Making mobile data pay its way


23 Dec 2004

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Not so long ago when kids asked for techie gifts from Santa they would have listed Scalectrix or maybe a digital watch. Nowadays, there is Playstation, Xbox, iPods and also this year, for the first time, 3G handsets.

Mobile data services have been around for a number of years but now that 3G has finally arrived, with Vodafone first out of the blocks, mobile operators will be under huge pressure to recoup the massive investment in licences and infrastructure. This was the backdrop to a Wireless Wednesday gathering last week where participants discussed mobile multimedia and gaming, and sought to identify the data services most likely to thrive in the future.

Fresh from a five-week tour of Japan, Tony O’Leary, CEO of Dublin-based games developer Xdeep Games, reported that in the world’s most advanced country in terms of mobile usage — where the mobile entertainment market is worth €3bn a year — music is the most popular application with a 40pc share of consumer spending. This is followed by news and information (31pc), gaming (16pc) and picture
messaging (15pc). However, O’Leary noted, owing to the music labels’ unwillingness to enter deals with content aggregators, the music market was dominated by karaoke and ringtones rather than ‘real’ music.

As a result he saw the power of the music industry as a limiting factor in the growth of the mobile music market — not only in Japan but in Europe too. However gaming had no such barriers to overcome, he pointed out, and in Japan 3G was proving to be an important catalyst, driving the advent of larger game sizes, 3D games and multiplayer gaming.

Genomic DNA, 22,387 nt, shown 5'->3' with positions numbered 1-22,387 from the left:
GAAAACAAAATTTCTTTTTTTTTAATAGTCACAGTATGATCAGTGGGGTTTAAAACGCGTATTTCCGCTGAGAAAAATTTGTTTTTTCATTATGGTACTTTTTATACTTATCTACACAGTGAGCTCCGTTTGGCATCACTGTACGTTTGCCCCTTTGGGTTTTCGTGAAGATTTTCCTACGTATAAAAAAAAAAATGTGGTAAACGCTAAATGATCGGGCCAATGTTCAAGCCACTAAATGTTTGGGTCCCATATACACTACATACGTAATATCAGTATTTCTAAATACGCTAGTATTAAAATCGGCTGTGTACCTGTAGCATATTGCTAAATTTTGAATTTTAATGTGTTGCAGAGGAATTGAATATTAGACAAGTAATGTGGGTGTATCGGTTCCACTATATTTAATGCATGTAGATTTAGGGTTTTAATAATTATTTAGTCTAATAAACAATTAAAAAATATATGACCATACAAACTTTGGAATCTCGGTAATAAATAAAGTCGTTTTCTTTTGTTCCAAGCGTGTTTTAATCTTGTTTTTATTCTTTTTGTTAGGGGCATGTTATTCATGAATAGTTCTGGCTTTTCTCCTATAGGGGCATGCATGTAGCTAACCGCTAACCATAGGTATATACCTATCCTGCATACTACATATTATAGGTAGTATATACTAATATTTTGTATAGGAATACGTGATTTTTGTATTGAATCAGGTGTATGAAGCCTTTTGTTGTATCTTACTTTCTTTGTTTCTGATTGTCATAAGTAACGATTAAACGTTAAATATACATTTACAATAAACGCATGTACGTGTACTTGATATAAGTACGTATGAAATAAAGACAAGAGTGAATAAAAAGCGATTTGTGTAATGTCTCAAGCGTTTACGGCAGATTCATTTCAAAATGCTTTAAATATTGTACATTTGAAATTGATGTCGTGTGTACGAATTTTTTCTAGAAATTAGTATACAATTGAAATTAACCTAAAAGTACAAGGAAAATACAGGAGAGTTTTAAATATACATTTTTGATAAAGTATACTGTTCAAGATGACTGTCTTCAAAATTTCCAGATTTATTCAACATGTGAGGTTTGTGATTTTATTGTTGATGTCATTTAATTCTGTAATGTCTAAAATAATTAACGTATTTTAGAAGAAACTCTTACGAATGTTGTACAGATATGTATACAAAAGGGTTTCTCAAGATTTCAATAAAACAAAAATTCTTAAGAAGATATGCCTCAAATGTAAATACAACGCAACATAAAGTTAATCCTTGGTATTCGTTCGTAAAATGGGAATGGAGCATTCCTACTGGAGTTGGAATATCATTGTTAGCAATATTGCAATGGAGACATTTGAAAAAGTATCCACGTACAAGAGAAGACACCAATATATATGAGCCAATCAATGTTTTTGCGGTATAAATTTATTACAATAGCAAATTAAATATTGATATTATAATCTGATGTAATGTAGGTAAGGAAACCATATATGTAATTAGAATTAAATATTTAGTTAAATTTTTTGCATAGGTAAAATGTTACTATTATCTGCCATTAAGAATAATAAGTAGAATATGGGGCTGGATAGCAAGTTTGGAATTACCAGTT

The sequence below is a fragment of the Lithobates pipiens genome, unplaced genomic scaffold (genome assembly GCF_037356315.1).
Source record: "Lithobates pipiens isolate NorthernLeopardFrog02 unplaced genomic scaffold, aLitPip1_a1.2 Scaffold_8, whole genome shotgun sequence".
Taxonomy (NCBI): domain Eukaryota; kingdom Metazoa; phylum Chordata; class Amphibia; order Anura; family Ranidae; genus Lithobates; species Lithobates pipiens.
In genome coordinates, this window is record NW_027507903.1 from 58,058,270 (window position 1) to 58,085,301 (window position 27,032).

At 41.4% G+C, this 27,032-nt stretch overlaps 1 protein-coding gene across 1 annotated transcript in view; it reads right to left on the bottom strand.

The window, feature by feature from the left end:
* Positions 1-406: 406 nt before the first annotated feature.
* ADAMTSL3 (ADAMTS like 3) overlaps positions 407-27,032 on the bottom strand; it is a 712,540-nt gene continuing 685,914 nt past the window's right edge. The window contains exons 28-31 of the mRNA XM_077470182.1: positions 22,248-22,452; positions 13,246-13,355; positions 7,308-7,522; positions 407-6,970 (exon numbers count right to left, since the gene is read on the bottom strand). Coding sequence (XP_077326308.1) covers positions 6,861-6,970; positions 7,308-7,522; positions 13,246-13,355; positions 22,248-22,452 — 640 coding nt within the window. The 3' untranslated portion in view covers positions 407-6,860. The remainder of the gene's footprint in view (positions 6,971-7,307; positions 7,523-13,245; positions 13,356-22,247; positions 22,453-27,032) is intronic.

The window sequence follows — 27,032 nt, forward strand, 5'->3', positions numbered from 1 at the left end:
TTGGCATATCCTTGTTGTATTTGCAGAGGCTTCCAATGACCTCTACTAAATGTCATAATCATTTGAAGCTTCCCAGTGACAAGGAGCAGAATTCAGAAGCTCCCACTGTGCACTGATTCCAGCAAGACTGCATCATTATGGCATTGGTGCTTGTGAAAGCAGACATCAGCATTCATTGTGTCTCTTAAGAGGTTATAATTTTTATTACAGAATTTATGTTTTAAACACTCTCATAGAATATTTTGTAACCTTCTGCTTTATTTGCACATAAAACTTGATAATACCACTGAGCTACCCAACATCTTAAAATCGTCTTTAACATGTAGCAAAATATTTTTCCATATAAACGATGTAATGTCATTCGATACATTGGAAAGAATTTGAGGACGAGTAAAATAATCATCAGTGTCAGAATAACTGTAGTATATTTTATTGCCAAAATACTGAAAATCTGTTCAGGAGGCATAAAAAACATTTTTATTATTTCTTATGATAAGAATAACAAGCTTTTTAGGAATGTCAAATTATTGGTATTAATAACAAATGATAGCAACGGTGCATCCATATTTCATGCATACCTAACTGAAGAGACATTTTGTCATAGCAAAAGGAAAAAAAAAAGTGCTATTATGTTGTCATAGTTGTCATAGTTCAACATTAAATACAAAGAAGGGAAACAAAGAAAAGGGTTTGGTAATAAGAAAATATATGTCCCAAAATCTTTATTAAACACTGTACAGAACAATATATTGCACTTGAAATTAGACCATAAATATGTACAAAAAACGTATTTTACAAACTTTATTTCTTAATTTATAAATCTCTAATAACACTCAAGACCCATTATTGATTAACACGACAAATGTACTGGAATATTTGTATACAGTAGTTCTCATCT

O’Leary implied that European operators should look to the Far East if they want to understand how to maximise their mobile data revenues. The modus operandi of operators there such as DoCoMo and KDDI is to offer what he described as a “fair deal” to content developers. Not only do the networks take a smaller share of revenue — about 9pc on average compared to 30pc or more by European operators — but they also actively promote new content services through their portals and in other ways, he pointed out. This has helped fuel a huge and vibrant content industry. Also helping to seed the market are innovative billing options, including micropayment (where customers can pay for content in small chunks) and flat-rate services, for example unlimited music downloads for the equivalent of a few euro a month.

“These subscription-based services provide long-term revenues for the telcos and one reason DoCoMo is a success is because it has really pushed subscription,” noted O’Leary, who argued that multi-player gaming, for example, required a flat-rate payment model to really take off.

The growth of the gaming market was also discussed by Gavin Barrett, multimedia business manager at Nokia, who argued that online interactive mobile gaming was becoming increasingly popular because it satisfied gamers’ “hierarchy of needs”. Where inexperienced gamers play just for fun, he explained, seasoned players derive esteem and social kudos from gaming and ultimately want to be top dog either within their own peer group or increasingly within an online gaming community.